Jury selection in the trial of Terry Sturgis began Monday and moved forward slowly as attorneys questioned potential jurors one-by-one about whether pre-trial publicity would affect their ability to be fair.
Court wrapped up for the day around 4:30 p.m. because Sturgis has to leave by then on Mondays, Wednesdays and Fridays to get dialysis treatment.
So far, no jurors have been seated, 12 were eliminated and 13 will be questioned further Tuesday.
The jury selection process is going very slowly….and here’s why: Of the 25 potential jurors who reported Monday, only one of them said she had not heard of Terry Sturgis and had not read about the case in the newspaper or heard about it on TV.
“We may be here forever. I did not know 24 out of 25 would know something,” said Judge Jane Woodward Miller.
From there, the Judge Miller questioned those 24 potential jurors individually who said they had heard about the case. Here are some of the responses those potential jurors gave when the judge asked them specifically what they’ve seen or heard.
“It would be impossible in my mind to say that the guy deserves a fair trial. He’s guilty in my mind," said one potential juror.
“The abuse to this little boy had gone on for a long time,” said another. “The Indiana Department of Children’s Services hadn’t intervened. It seemed outrageous that the state hadn’t intervened.”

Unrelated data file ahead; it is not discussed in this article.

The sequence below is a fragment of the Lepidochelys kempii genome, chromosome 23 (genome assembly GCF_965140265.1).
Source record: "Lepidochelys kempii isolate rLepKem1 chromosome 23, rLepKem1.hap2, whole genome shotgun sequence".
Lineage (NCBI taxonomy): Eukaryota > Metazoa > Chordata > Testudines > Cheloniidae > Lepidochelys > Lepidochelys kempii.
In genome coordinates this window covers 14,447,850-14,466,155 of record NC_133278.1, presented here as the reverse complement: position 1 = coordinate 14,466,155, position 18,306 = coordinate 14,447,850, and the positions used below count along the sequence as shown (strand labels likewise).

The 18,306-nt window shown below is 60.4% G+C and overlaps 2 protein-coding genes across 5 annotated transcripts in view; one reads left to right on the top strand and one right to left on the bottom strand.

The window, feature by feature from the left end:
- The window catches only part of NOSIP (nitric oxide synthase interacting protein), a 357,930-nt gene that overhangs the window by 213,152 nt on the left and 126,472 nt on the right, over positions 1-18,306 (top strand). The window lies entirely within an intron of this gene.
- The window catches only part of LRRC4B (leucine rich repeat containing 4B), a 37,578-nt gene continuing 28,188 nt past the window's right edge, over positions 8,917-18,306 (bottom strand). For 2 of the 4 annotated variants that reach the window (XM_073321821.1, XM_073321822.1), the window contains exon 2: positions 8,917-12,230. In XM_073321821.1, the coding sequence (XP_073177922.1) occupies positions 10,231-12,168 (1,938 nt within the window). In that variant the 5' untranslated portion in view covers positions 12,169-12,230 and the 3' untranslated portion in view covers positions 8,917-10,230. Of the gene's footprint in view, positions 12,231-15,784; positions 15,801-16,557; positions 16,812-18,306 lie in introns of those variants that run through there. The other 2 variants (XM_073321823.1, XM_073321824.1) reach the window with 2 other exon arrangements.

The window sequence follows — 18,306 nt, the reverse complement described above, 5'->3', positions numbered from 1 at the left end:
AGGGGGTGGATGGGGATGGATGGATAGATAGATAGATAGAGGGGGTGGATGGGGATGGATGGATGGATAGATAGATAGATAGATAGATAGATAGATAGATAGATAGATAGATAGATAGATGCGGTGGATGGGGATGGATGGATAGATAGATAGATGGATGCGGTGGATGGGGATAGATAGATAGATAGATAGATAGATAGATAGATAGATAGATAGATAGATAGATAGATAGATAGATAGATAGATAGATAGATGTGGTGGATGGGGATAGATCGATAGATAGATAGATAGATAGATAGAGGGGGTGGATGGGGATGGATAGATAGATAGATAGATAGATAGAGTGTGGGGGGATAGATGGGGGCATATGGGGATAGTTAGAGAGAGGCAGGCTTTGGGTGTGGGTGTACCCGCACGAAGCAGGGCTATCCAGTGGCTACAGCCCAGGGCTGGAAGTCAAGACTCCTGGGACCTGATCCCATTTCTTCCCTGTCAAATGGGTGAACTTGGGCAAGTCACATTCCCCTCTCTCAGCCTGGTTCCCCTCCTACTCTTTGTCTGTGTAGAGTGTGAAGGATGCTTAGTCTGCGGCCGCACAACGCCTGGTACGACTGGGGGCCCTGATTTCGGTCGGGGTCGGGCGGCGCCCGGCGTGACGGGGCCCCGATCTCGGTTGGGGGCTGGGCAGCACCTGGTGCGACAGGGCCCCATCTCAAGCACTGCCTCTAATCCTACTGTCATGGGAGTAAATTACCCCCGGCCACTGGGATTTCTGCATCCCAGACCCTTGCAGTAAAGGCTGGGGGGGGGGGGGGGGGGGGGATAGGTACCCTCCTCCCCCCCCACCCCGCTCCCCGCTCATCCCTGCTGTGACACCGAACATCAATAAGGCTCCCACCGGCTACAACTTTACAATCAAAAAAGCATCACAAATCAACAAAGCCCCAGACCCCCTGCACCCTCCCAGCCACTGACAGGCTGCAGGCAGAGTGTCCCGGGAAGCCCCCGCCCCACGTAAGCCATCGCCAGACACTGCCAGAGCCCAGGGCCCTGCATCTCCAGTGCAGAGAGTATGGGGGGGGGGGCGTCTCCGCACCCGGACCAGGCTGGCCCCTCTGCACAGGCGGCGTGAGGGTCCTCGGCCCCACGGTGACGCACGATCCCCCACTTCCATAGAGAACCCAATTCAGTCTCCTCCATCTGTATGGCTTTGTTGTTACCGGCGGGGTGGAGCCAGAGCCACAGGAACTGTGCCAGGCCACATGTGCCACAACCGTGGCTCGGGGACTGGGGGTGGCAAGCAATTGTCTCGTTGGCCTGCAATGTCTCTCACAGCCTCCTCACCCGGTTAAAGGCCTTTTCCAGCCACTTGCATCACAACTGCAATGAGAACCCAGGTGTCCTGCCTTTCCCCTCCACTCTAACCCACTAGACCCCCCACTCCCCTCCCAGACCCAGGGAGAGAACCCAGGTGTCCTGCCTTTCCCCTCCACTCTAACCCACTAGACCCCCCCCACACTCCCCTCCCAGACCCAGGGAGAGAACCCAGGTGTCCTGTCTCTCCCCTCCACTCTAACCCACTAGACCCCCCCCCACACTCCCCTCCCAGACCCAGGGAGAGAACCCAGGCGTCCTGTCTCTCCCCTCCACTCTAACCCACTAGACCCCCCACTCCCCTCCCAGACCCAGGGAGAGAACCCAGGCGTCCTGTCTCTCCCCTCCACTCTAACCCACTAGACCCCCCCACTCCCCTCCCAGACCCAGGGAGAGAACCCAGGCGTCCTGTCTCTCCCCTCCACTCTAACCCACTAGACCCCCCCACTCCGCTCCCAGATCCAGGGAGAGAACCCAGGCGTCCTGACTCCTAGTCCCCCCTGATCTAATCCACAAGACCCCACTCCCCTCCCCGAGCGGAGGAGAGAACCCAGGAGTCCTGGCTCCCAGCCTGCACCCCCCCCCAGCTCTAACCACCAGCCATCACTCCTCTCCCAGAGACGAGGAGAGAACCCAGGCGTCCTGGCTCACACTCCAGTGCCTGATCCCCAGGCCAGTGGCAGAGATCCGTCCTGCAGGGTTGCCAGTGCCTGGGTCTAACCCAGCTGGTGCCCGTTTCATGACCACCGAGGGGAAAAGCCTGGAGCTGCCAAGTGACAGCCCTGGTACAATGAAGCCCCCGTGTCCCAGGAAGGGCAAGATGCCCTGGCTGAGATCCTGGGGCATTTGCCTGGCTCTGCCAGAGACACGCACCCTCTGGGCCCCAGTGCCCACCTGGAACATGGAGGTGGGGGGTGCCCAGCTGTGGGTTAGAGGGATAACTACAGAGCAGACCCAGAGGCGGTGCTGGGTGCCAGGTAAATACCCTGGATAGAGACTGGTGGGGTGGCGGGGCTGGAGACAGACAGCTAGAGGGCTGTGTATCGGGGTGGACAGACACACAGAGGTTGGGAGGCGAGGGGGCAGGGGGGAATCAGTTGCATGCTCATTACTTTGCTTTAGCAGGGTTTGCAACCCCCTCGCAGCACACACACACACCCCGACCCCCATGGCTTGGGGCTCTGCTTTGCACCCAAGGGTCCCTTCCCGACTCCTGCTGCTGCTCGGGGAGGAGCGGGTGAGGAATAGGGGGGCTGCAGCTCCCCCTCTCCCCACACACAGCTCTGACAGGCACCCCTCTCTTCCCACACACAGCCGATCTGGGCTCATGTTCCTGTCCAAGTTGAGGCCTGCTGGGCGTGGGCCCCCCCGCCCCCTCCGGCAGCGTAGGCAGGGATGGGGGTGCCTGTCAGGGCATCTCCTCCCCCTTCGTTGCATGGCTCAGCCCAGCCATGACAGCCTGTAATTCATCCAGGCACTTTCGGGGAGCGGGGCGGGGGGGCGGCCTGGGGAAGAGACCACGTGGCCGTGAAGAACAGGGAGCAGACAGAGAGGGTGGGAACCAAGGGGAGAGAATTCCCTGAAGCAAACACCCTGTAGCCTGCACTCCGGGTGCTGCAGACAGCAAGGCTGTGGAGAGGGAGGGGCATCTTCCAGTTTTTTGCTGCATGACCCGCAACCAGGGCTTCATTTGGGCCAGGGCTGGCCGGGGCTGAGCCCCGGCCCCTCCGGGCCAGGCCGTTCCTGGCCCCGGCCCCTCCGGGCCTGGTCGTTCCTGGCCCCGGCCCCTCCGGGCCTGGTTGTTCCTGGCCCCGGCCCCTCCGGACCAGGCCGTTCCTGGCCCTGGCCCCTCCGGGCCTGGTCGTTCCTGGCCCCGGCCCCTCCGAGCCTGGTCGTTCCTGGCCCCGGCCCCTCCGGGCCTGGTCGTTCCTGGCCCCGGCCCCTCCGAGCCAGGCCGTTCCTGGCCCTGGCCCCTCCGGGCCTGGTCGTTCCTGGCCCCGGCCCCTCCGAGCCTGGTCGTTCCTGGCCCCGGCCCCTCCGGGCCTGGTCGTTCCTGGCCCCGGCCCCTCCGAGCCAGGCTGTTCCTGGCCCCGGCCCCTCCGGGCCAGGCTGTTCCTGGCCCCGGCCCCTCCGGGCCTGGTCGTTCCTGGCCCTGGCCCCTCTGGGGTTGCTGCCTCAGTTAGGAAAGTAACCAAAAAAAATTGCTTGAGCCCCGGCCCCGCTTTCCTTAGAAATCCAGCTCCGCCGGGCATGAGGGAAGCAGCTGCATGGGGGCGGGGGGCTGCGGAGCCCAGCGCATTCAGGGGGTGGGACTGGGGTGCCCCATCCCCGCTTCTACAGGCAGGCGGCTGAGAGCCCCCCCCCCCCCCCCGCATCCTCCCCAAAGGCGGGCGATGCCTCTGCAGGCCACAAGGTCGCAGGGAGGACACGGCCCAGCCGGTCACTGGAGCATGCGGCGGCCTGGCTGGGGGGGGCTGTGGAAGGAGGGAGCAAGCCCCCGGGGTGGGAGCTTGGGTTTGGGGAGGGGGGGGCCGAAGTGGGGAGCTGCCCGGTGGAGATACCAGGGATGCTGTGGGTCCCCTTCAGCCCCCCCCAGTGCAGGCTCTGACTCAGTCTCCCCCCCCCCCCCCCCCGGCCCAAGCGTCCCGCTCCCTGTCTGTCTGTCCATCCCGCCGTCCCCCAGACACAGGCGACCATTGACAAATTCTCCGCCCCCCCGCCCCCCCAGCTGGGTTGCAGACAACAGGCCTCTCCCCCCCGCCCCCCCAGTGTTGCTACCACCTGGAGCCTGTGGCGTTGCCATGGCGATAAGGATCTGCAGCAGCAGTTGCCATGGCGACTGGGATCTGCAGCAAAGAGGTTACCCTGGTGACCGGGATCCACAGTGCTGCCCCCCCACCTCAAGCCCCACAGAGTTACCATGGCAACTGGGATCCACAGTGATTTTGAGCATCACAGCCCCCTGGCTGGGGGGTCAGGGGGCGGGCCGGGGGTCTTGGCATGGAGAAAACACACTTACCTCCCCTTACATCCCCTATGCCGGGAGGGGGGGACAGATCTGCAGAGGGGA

“I don’t think Mr. Sturgis can get a fair trial in this county,” added Bill Sniadecki, a South Bend School Board member who was called for jury duty and later excused.
Sturgis arrived in court Monday with a full beard. His attorney asked the judge if he could shave and get a haircut, saying Sturgis has been on suicide watch since he was booked into the jail six months ago and hasn’t been allowed to have either.
After a quick check with the jail, the judge said he would be able to have both a shave and a haircut before jury selection continues Tuesday.
The judge and attorneys are trying to seat an impartial jury. But it seems it’s going to be impossible to seat a jury where every single person has not heard anything about Terry Sturgis or his son Tramelle.
The court called twice the usual number of potential jurors to try and get an impartial jury. So 120 people have been called, with 25 going through the selection process Monday. On Tuesday, two more groups of 30 people are expected to go through the jury selection process.
The hope is to at least have some seated by the end of the day Tuesday.
Usually in a murder trial there are 12 jurors and 2 alternates.